Many who knew Irv Beumer found it hard to imagine Xavier without him. But those who knew him best would add it was also hard to imagine Beumer without Xavier.
Beumer, a 1941 graduate, retired as the University’s treasurer and vice president for business and finance in 1983, but his dedication continued until his death in 2003. And this year, his widow, Mary Ellen Beumer, created a living memorial to that dedication: the Irvin F. and Mary Ellen Beumer Scholarship, which will go to a finance major involved in leadership activities. The scholarship will be fully funded by 2008.
“Irv thought Xavier was the best place in the whole world,” she says. “So I want Irv’s name to remain with Xavier in perpetuity.” In all, Beumer spent 36 years working for the University. Over that span, he served under five presidents, was the first layman to be named dean of the evening college, the first lay business manager and the first lay treasurer. Finally, he and Ed VonderHaar were the first laymen to become University vice presidents.
On Beumer’s financial watch, the University added seven buildings: Husman Hall, McDonald Library, Kuhlman Hall, the Joseph Building, Schott Hall, the O’Connor Sports Center and the College of Business Administration building. In his last decade at the University, enrollment grew from 2,898 to 6,950. Perhaps even more impressive given the financial challenges of the time, Beumer produced a balanced budget in each of his final 10 years at Xavier. “He worked very, very hard and laid the financial foundation for the present Xavier,” Mary Ellen says. “I always teased him that Xavier was more important than his family.”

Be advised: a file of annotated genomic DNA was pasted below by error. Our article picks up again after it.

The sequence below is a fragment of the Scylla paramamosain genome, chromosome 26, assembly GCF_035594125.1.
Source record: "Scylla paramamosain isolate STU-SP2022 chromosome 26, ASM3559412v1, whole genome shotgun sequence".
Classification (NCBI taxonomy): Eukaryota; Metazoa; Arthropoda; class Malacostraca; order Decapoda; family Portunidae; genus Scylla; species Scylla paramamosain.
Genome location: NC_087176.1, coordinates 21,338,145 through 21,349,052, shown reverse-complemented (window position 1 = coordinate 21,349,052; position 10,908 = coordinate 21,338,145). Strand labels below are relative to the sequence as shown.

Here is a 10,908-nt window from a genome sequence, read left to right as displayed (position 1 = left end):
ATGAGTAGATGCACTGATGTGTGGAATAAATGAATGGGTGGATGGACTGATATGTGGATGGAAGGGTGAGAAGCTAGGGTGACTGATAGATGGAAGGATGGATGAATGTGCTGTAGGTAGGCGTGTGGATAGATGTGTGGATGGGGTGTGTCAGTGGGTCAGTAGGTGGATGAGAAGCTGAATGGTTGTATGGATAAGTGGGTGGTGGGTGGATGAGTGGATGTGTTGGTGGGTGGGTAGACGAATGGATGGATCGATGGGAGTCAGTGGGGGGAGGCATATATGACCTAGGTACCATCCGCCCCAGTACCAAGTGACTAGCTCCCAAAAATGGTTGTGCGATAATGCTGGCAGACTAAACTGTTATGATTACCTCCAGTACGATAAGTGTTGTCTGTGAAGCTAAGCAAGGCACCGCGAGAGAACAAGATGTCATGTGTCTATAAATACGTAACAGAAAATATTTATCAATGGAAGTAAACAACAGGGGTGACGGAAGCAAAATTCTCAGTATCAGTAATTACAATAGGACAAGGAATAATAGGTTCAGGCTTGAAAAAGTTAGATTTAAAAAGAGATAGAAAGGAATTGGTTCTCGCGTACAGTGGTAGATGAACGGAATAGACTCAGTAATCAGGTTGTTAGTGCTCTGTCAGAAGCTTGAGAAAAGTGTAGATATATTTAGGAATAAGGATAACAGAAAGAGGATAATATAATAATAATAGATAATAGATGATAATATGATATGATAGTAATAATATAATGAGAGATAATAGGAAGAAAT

Richard Hirté, senior vice president for financial administration, succeeded Beumer when he retired in 1983. “He served about a three-month overlap,” Hirté says. “We kind of hit it off instantly. He was a great guy and the most gracious gentleman you could ever meet. He had the institution at heart every step of the way.”
The two men kept in touch over the years, and Beumer remained a ready resource, offering his experienced voice to any situation that crept up. “I felt very fortunate,” Hirté says. “Sometimes people leave and you never hear from them again. We had a lot of fun together. He was thrilled at the progress we made in transforming campus and the facilities.”
Beumer, a Cincinnati native, was a member of Roger Bacon High School’s class of 1937. He majored in finance at the University and, when the United States was plunged into World War II, he was commissioned through the Army Officer Training Corps and became an Army finance instructor at Duke University.
Mary Ellen met her future husband while he was a student at Xavier and she an undergrad at Our Lady of Cincinnati. They were married in 1944. After the war, Beumer left the Army and returned to Xavier to earn a master’s degree in English and work as the University’s director for veteran’s education. The couple soon found themselves in on-campus housing as well—small, gray two-family structures constructed largely to house married students. “Irv and I lived there for quite awhile,” Mary Ellen says. “We had so much fun together. It was a wonderful life. We had one daughter at the time, and our second was born there.”
Beumer left Xavier briefly to work as operations manager for an advertising firm but found he missed the University, and returned for good in 1954. Given his longstanding love of the University, Mary Ellen says funding a scholarship seemed natural.
“I think Irv would like that,” she says. “He had a wonderful relationship with Xavier. And because Irv was there, my love for Xavier is there, too.”